PM: Israel can't rely on int'l forces for security

Netanyahu says disintegration of UN forces in Golan shows Israel can't rely on int'l forces in future deal with Palestinians.

Netanyahu surveys Syrian border 370 (photo credit: Koby Gideon/GPO)
Netanyahu surveys Syrian border 370
(photo credit: Koby Gideon/GPO)
The disintegration of the UN peacekeeping forces on the Golan shows why Israel cannot rely on international forces for its security, Prime Minister Binyamin Netanyahu told the cabinet at the outset of its weekly meeting on Sunday.
Netanyahu was referring to Austria’s decision last week to pull out its 380 troops from the 1,000-member UN Disengagement Observer Force (UNDOF) on the Israel-Syria border.
While international forces can be part of future agreements, they cannot be what Israel relies on for its security, Netanyahu said.
He added that he will raise this in future talks with US Secretary of State John Kerry.
Kerry’s recent efforts to restart Israeli-Palestinian diplomatic talks have revived the idea that international forces may be able to replace withdrawing IDF forces in the Jordan Valley or elsewhere as part of a peace agreement.
Netanyahu said that any agreement will be based on a demilitarized Palestinian state that will recognize Israel as the national home of the Jewish people, and on “concrete” security arrangements that will be based on an IDF presence.
Netanyahu said that he spoke to Russian President Vladimir Putin again on Friday, the third time in a month, about the situation in Syria – which Netanyahu described as getting more complicated by the day.
On Friday Putin offered to replace the Austrian UNDOF forces with Russian ones, an idea rejected by the UN because under the terms of the Israeli-Syrian disengagement agreement, the members of the UN Security Council – of which Russia is one – cannot send troops to that force.
Deputy Foreign Minister Ze’ev Elkin left Sunday night for Russia, where he will hold a number of meetings with senior Russian officials to discuss both diplomatic and bilateral economic issues.
Among the officials he is scheduled to meet is Deputy Foreign Minister Mikhail Bogdanov.
Elkin, a native Russian speaker, accompanied Netanyahu when he flew to Sochi last month to discuss with Putin the situation in Syria and the proposed sale of the S-300 anti-aircraft missile system to Syria. It was decided at that meeting that Elkin would return for follow-up discussions.
Netanyahu reiterated to his cabinet what he has said numerous times in the past, that Israel would not interfere in the Syrian civil war “as long as the fire is not directed at us.”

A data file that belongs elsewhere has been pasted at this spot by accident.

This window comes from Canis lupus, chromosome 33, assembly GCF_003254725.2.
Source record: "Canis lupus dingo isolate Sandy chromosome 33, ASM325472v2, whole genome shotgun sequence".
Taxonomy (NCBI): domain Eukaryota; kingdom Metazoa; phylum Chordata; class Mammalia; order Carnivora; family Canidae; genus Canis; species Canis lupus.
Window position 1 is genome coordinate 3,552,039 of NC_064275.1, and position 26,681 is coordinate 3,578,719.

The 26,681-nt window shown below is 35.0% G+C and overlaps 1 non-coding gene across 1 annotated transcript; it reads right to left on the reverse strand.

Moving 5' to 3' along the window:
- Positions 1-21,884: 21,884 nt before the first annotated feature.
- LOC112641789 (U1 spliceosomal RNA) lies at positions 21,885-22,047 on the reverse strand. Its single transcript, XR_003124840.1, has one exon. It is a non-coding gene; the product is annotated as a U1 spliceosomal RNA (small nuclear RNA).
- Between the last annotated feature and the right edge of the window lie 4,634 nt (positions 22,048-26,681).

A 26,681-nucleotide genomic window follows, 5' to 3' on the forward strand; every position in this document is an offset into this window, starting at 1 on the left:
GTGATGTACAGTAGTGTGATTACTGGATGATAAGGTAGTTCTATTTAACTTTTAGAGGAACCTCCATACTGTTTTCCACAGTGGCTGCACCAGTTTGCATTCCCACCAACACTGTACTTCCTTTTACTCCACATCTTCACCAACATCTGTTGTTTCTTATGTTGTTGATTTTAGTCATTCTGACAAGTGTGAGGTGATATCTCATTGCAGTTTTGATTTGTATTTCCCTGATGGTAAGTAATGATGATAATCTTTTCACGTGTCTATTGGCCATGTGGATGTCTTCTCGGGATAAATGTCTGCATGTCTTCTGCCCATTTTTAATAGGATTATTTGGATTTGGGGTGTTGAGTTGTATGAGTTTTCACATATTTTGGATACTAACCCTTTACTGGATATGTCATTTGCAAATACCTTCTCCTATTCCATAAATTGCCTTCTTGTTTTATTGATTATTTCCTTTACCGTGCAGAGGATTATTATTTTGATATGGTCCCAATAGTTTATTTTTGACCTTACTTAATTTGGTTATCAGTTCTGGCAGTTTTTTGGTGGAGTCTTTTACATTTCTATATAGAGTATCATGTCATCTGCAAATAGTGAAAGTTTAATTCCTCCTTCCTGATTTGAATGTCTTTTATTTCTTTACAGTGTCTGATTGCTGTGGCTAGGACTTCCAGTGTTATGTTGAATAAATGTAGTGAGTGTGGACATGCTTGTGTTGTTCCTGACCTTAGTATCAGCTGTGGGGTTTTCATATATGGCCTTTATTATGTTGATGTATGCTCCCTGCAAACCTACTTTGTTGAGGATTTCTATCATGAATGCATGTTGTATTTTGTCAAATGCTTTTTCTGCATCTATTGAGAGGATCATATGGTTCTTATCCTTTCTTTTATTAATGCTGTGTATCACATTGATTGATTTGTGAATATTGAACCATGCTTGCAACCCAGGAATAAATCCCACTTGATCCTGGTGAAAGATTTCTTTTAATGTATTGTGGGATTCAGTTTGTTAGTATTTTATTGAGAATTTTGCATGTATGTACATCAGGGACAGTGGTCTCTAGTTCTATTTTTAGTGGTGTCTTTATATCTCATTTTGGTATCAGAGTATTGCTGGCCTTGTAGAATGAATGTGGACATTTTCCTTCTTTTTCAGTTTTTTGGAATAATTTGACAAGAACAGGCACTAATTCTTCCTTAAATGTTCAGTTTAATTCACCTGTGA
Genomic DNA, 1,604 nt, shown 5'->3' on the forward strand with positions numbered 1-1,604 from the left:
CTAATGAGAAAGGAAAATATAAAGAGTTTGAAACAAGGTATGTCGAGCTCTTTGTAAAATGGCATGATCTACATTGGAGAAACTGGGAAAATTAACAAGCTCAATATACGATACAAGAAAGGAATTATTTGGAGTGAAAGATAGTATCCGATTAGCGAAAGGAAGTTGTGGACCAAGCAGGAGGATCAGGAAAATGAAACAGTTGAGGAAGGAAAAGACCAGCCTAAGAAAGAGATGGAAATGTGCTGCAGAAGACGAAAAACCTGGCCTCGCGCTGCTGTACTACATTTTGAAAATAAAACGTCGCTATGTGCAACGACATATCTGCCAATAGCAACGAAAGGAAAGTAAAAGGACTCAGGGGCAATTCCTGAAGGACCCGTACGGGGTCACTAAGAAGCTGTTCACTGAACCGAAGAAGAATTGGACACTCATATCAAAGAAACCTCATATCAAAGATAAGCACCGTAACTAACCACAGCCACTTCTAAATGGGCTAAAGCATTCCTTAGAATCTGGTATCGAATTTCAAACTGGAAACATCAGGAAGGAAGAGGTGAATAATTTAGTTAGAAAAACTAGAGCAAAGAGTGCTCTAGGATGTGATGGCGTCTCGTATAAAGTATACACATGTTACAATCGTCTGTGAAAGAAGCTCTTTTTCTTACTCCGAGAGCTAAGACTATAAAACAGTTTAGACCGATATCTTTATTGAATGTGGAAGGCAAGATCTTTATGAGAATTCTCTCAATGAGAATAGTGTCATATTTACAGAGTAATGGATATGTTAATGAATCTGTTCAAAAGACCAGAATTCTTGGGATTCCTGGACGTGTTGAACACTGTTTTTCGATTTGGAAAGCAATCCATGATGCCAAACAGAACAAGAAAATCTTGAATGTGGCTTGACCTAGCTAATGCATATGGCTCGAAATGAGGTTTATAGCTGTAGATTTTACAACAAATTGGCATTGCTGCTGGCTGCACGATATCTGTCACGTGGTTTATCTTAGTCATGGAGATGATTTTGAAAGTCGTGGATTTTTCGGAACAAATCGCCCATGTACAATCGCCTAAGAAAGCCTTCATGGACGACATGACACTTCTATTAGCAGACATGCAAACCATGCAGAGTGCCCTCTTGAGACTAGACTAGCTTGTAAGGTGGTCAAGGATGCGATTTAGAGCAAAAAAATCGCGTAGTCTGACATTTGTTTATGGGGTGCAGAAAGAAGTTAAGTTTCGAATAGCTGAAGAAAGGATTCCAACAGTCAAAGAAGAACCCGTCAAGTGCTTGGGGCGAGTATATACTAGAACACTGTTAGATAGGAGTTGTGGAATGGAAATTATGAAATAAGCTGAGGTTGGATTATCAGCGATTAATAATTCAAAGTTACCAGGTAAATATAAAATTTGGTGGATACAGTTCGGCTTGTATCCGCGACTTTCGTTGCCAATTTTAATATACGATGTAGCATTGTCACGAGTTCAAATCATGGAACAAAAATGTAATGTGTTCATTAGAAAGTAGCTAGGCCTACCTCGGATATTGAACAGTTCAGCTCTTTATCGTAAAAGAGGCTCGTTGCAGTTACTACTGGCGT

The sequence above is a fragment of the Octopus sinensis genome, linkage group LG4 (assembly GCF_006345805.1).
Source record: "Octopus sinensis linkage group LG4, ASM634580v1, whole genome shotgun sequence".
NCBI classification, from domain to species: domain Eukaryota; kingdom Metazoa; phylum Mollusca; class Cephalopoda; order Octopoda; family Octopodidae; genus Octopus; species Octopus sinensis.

A senior government official said that the situation with UNDOF on the Golan illustrated once again that Israel’s recent experience with international forces has been “problematic in the extreme.”
The official pointed to the EU Border Assistance Mission at Rafah (EU BAM), which was charged with monitoring operations at the Rafah border crossing after Israel’s withdrawal from Gaza, and the UN Interim Force in Lebanon (UNIFIL), as two international monitoring units that simply failed to do their jobs.
“EU BAM ceased to function the minute Hamas came to power,” the official said. “And not only has UNIFIL not prevented the massive rearmament of Hezbollah in Lebanon, but it also has not fulfilled its monitoring role and not sent a single report back to the UN secretary-general about Hezbollah’s missile buildup.”
Now, the official said, “we see with UNDOF that when the going gets tough, it does not function. This is important to see for those who believe international forces can be some sort of magical solution to Israel’s security concerns in a peace agreement.”
The official said that Israel would demand that IDF troops, not international forces, enforce the security arrangements in any future peace agreement, regardless of who makes up those international forces.
Recently, there has been some talk of an Israeli-Palestinian-Jordanian force that would jointly control the Jordan Valley in the eventuality of an Israeli withdrawal in the West Bank.
The fundamental weakness of the international forces, the official explained, was that they were not capable of performing their duties because of a concern for the security of their own forces.
For instance, he said, in Lebanon, UNIFIL’s concern is that “if they get too pushy, Hezbollah will take them on.”
Last week, a day before the Austrians declared they would be leaving UNDOF, International Relations Minister Yuval Steinitz delivered a speech to the Jerusalem Center for Public Affairs saying he would “vehemently” oppose the deployment of international forces instead of IDF forces as part of an overall peace arrangement.
Steinitz is considered a close Netanyahu political ally.
“Some people are speaking about international forces, maybe on the Jordan Valley or the hills and border areas, that will take care of Israel’s future security,” he said, completely dismissing the idea.
“The principle should be very clear,” he stated. “The Palestinians should be able to control their lives, and we should be able to control our security in our own hands. For us security means survivability, and we have had very negative experience with international forces so far.”
Referring to the last 10 years, Steinitz said, “We had two very negative experiences just in the last decade, one in Lebanon and one in Gaza – in the South and in the North.
This cannot repeat itself in the West Bank.”
He added that it was clear to the government that the only demilitarization that Israel could trust would be one “supervised and enforced by Israeli forces.”